It’s classic Amazon. Build an internal business to service the massive online store. Give it dominant scale. Sell the excess supply as a stand-alone enterprise.
Two weeks ago, The Wall Street Journal reported Amazon (AMZN) may be developing an application to independently schedule and track shipments online. That should sound vaguely familiar. It’s the exact service provided by United Parcel Service (UPS), FedEx (FDX), DHL Group and others. Amazon wants to build a new entrant with the global scale. That’s going to materially change the $150 billion global freight industry.
Cathy Roberson, founder of Logistics Trends & Insights LLC, told the WSJ: “This is the next piece in the jigsaw puzzle. It’s all falling into place for Amazon as a logistics provider.”
|After launching a new fleet of freight planes, Amazon may soon leave UPS, DHL and FedEx behind in its exhaust.|
For global freight’s Big Three, the implications are clear. Soon they will be competing head-to-head with one of their best customers.
When Amazon began building a network of massive warehouses almost two decades ago, many in the retail industry scoffed. It seemed like overkill for a tiny online-bookseller in out-of-the-way Seattle. Those warehouses were later automated with innovative robots. They were connected to global data centers providing instant access to storage and compute at unprecedented scale.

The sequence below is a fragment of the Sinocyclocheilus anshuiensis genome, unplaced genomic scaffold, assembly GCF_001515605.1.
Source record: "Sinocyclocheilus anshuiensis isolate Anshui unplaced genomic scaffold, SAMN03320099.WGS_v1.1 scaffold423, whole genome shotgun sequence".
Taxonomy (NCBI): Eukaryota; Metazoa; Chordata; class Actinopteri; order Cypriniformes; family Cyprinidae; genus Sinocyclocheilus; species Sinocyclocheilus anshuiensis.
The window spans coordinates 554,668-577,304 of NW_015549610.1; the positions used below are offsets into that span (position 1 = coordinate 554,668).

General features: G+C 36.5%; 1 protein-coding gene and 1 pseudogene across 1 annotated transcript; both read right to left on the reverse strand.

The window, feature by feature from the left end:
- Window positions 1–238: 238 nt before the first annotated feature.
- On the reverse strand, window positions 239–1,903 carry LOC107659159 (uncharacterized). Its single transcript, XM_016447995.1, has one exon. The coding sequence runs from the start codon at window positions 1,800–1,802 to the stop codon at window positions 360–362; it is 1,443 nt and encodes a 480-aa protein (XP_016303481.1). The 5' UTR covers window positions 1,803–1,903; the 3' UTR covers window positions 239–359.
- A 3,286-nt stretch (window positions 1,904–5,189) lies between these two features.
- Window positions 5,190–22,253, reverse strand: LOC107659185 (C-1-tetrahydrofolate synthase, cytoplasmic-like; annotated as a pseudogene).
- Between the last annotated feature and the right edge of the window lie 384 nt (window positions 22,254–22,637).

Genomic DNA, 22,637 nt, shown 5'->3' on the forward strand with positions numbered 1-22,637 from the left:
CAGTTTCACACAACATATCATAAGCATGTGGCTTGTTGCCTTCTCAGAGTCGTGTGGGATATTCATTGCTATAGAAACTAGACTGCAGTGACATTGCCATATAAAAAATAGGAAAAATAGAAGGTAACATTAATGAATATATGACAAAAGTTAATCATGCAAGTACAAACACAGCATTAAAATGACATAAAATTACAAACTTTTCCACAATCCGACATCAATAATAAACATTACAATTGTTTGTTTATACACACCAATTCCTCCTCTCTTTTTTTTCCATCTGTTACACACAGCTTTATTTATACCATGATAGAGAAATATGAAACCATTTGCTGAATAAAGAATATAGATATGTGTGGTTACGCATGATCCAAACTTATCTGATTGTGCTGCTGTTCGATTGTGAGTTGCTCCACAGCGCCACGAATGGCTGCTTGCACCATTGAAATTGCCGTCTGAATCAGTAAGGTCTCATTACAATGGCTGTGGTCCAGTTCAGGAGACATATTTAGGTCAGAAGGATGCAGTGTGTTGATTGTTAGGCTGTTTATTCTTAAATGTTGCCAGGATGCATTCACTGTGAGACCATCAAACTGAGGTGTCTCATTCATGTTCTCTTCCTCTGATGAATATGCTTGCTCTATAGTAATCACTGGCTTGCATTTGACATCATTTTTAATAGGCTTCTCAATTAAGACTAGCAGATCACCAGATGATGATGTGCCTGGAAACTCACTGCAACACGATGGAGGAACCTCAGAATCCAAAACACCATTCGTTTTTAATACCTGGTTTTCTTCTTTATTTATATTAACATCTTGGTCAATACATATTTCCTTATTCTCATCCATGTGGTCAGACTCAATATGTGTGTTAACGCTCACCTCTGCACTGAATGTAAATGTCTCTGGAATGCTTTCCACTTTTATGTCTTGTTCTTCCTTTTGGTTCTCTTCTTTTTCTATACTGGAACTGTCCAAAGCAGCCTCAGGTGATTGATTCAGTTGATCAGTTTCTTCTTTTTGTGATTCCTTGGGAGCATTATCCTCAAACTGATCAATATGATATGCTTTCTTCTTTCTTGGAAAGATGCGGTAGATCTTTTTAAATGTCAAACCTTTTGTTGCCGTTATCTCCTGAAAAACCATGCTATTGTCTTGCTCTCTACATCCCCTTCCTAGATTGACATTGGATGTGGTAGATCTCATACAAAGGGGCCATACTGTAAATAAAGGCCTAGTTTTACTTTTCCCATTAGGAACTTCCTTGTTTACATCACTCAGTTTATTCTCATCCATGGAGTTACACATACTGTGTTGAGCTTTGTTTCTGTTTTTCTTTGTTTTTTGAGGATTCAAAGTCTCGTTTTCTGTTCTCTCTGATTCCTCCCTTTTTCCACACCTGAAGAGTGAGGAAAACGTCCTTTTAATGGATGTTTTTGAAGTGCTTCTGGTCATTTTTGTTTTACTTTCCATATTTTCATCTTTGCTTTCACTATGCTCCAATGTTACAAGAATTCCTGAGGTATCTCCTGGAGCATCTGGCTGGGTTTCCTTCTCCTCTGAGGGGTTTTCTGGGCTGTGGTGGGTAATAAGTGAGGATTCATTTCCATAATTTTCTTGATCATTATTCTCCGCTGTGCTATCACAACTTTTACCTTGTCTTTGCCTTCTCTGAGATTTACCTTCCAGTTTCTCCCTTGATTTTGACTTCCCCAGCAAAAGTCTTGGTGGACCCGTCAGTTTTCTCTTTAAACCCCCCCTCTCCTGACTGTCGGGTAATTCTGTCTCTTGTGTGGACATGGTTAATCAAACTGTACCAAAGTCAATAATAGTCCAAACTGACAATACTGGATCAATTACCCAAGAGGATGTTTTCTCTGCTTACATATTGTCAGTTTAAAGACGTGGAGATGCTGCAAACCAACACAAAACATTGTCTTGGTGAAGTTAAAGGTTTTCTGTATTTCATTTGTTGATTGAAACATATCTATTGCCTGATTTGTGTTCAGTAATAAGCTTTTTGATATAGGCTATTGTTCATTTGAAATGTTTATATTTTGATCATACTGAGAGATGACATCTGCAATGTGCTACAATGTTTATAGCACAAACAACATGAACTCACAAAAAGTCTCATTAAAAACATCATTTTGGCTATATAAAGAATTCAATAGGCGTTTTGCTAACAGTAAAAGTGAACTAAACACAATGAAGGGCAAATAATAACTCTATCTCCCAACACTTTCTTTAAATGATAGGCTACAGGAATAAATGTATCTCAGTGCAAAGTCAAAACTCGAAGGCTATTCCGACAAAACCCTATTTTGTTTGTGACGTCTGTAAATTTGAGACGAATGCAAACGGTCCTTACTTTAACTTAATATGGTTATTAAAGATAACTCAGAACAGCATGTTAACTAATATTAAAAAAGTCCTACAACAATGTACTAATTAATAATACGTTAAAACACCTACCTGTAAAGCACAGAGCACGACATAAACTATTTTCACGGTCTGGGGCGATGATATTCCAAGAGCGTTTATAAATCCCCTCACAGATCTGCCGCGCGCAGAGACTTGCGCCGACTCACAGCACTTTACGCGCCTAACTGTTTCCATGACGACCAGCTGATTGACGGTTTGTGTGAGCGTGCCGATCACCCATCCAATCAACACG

The data centers became Amazon Web Services. Years later, its excess supply became the information technology infrastructure for many of Silicon Valley’s hottest startups. Recently, that migration has extended to the Fortune 500 and it’s growing rapidly. Wired reported AWS grew 49% in 2014 to $4.6 billion in sales. Just last quarter, the internal unit had sales of $3.2 billion, a 54% surge year-over-year.
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Legacy technology companies have been left in the wake. Hewlett Packard, Dell, EMC and Cisco have struggled to retain clients. After all, why build out and maintain your own data centers when you can simply rent state-of-the-art gear – and now software analytics – from AWS for a fraction of the cost?
Now, Amazon could do the same with logistics infrastructure. A while ago, I reported on the beginning of this commercial revolution. Last year, it announced it would brand thousands of the trucks that shuttle packages between its distribution centers. This year, it leased 40 cargo jets and registered a shipping company in China. Massive spending projects to provide last-mile services in the U.K. and India are ongoing. It’s a trend.
It is what Amazon does. Massive warehouses outfitted with productivity enhancing robots reduced the cost structure for the online store. AWS had the same effect. Building out an Amazon-branded global logistics business will put pressure on the rest of the industry to reduce fees. That’s a win for Amazon.
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It’s a loss for UPS, FedEx and DHL. Worse, history suggests Amazon is likely to extend its AWS business model to logistics. That means it will eventually offer excess capacity as a stand-alone business. That would mean even lower prices.
Amazon is a dominant business with the type of scale few can match. That is a huge advantage. The shares remain a long term buy into material pullbacks.